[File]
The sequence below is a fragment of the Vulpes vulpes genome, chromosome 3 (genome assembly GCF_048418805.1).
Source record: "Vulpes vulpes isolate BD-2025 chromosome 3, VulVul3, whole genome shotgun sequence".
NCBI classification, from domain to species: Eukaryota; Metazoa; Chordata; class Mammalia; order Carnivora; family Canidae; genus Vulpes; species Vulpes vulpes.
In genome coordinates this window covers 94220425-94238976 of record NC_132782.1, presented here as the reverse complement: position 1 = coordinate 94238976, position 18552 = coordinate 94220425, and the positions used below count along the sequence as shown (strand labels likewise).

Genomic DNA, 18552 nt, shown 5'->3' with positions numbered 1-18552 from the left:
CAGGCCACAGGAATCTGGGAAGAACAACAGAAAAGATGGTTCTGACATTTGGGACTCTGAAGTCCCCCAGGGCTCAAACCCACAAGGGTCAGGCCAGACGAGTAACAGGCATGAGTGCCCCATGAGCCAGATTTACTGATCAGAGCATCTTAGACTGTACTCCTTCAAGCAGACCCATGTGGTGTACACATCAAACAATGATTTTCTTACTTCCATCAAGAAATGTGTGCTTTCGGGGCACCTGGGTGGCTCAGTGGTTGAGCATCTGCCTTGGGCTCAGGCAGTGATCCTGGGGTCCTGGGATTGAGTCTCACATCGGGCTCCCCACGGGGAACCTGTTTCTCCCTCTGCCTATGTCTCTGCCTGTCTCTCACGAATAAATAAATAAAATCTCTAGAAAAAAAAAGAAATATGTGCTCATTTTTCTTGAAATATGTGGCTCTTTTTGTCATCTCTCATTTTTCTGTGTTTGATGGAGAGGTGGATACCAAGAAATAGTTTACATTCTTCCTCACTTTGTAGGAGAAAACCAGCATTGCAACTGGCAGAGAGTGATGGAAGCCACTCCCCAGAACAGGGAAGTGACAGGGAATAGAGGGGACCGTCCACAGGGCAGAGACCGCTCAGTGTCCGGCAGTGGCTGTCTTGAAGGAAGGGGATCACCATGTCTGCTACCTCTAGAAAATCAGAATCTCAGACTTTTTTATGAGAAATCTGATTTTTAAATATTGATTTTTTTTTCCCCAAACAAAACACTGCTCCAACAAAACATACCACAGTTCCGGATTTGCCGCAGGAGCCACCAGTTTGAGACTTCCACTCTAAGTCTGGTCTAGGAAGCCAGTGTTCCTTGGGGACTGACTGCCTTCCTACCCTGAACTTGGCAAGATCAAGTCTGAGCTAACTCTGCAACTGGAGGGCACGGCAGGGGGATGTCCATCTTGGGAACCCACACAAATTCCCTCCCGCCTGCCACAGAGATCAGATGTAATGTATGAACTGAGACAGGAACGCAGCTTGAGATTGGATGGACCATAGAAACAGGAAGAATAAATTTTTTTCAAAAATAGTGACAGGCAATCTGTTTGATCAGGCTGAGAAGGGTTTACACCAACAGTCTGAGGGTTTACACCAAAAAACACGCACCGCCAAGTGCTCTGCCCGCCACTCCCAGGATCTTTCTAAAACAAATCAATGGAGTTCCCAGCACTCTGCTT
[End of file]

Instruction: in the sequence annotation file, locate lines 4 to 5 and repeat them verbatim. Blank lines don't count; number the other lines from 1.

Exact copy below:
In genome coordinates this window covers 94220425-94238976 of record NC_132782.1, presented here as the reverse complement: position 1 = coordinate 94238976, position 18552 = coordinate 94220425, and the positions used below count along the sequence as shown (strand labels likewise).

Genomic DNA, 18552 nt, shown 5'->3' with positions numbered 1-18552 from the left: